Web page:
Arcel, one of the few within the Duran camp who exudes a sense of trust, also assumed that Leonard's seventh-round antics were a major reason for Duran's quitting in the eighth. What Leonard did was dance through most of an act Muhammad Ali honed. The shuffle. Dropping his guard. Leaving his chin unprotected and then jutting it out even closer to Duran's fists.

"After the round," said Leonard's manager, Angelo Dundee, "I said: 'Don't do that. You're the welterweight champion of the world. Act like it.'"

Like Dundee, Arcel thought Leonard's antics both hotdoggish and stupid. He expected Leonard to pay for it, perhaps with something close to his life.

"I thought Duran would tear him apart," Arcel said. "I never thought Roberto Duran, with his accomplishments in the ring, would quit. He isn't a quitter. He's the type of individual who would rather die in the ring than quit.

"I'm sure if he could have continued he would have. As much as I know of Duran, that's how I feel."

By his apparently final act in the ring, Duran all but destroyed a near-legendary career. It was Duran, the man with the pet lion, who created the aura of an almost mystical level of mean. His desire to project the image of maniacal intensity leaves him open to be judged all the more harshly for backing away from a fight while he was still standing and had no apparent marks.

"I know Roberto was mad that he stopped," said his business advisor, Lui Henriquez. "He was very angry that he did that. The reaction in Panama will be bad. I've gotten a million phone calls from home. We do have a lot of heroes in Panama, but he is the hero. It will be difficult for them to accept this.

"It is a small country, only 2 million people.And there's no place to hide. Especially for him."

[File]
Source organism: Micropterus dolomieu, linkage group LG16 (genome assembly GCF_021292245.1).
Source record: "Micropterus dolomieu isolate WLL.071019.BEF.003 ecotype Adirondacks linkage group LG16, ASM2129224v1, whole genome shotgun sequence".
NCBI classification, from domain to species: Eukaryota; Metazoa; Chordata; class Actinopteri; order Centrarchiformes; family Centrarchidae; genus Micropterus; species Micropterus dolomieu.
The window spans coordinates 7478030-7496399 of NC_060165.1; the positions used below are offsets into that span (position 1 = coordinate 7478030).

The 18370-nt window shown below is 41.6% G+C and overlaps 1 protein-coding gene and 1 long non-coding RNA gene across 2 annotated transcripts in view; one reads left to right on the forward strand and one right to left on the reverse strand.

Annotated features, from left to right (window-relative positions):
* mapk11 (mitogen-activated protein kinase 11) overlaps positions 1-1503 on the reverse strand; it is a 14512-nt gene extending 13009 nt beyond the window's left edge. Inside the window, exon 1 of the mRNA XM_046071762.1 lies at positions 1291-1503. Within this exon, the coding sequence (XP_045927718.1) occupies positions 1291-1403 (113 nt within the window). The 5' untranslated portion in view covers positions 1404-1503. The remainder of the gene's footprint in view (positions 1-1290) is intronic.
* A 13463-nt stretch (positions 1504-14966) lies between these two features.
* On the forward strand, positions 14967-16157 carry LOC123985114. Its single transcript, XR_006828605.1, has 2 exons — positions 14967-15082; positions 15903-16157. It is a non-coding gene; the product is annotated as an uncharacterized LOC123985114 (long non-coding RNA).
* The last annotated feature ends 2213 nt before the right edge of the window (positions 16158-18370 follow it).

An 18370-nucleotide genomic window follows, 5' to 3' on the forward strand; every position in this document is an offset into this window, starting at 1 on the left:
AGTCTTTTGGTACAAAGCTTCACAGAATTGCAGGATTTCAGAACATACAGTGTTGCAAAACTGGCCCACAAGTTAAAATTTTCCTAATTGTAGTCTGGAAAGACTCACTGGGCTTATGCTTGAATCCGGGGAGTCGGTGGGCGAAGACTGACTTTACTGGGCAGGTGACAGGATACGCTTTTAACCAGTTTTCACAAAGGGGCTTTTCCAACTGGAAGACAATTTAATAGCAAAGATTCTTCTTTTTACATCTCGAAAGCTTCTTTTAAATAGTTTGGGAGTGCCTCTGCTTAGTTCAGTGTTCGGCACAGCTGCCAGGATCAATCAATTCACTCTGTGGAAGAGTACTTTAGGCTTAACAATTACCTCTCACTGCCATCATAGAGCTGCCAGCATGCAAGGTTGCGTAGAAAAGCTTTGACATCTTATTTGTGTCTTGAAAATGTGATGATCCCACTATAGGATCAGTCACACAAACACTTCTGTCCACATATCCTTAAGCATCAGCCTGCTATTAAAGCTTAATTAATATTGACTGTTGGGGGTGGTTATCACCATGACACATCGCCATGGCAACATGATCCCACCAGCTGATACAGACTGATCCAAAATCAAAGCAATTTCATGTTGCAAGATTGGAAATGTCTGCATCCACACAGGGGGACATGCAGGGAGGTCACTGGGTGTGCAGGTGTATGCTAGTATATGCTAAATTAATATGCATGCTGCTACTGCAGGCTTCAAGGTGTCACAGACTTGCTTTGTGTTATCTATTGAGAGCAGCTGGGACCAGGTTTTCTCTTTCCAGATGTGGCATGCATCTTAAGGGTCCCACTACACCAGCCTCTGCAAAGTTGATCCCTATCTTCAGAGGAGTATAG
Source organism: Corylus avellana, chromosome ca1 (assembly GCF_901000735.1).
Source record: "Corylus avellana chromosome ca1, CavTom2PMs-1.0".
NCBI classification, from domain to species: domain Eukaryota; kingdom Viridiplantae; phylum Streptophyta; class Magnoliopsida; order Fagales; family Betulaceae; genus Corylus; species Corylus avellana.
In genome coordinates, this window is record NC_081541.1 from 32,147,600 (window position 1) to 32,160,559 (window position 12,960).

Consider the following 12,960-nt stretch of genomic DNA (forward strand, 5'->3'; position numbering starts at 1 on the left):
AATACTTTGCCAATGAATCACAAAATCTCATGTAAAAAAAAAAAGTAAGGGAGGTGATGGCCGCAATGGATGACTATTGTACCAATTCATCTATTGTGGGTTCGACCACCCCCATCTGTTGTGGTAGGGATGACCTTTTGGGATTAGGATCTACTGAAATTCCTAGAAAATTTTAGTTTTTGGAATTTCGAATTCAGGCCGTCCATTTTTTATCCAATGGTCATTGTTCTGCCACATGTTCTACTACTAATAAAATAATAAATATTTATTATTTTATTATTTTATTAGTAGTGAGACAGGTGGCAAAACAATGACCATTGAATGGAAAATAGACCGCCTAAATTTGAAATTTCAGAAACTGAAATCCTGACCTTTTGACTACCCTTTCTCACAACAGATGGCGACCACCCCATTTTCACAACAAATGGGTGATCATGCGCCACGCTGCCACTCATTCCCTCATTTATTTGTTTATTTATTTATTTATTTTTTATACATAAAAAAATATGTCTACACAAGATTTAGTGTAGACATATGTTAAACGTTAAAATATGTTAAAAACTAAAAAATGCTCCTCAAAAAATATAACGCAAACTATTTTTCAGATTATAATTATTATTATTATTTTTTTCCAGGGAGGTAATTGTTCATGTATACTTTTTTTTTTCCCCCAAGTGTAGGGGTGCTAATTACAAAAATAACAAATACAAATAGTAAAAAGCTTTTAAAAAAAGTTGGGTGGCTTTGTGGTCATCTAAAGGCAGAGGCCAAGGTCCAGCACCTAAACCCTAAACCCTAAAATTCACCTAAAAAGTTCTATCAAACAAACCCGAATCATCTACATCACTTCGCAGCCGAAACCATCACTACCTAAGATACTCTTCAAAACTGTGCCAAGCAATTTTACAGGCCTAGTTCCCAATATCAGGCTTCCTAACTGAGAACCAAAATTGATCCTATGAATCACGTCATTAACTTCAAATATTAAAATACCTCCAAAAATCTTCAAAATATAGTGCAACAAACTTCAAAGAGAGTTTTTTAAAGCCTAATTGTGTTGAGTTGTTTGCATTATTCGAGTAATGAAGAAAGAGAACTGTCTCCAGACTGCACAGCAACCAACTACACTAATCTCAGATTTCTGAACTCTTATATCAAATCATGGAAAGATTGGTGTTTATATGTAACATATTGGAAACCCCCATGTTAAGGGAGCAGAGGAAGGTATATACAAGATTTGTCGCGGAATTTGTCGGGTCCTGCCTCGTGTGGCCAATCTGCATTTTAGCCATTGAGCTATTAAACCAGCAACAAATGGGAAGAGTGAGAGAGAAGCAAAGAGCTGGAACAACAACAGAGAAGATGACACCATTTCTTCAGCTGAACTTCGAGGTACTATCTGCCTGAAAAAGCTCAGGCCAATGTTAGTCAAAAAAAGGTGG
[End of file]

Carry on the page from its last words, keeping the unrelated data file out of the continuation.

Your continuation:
The Louisiana State Athletic Commission was properly suspicious, though its chairman, Emile Brumeau, a man seemingly born in a foul mood, surely gave this town a purer reputation than it deserves.

"You could kill our town for six months with the fight they had tonight," he bristled shortly after announcing Duran's purse would be withheld pendng an investigation. "You saw the ending of the fight. We have an obligation."

Late yesterday, the commission met in closed session and voted to fine Duran $7,500 for an "unsatisfactory performance" against Leonard.

The air around this fight is as foul as any in memory. Greed was rampant even before the opening bell, with closed-circuit tickets as high as $50. Even as classic a show as Fight 1 in Montreal hardly justified charging nearly twice as much to watch it.

Boxing's credibility has taken a pummeling in the last year, with the Larry Holmes-Scott LeDoux fiasco followed by an over-the-hill Ali taking $8 million for throwing perhaps eight punches at Holmes. And now the Duran Disaster.

"I don't think anything could be done," Brown said of the state boxing commission investigation before the fine had been announced. "Know what I mean? He says cramps and his shoulder. They take X-rays and they don't show anything. Anything. I don't know. A fellow with all his guts. It's gonna (affect), you know." He stopped and tapped his head.

To the as-yet-unanswered why about Duran's demise, a person who usually assumes the worst about boxing is rooting for a plausible explanation, with documents supplied by neutral sources. He does not expect one.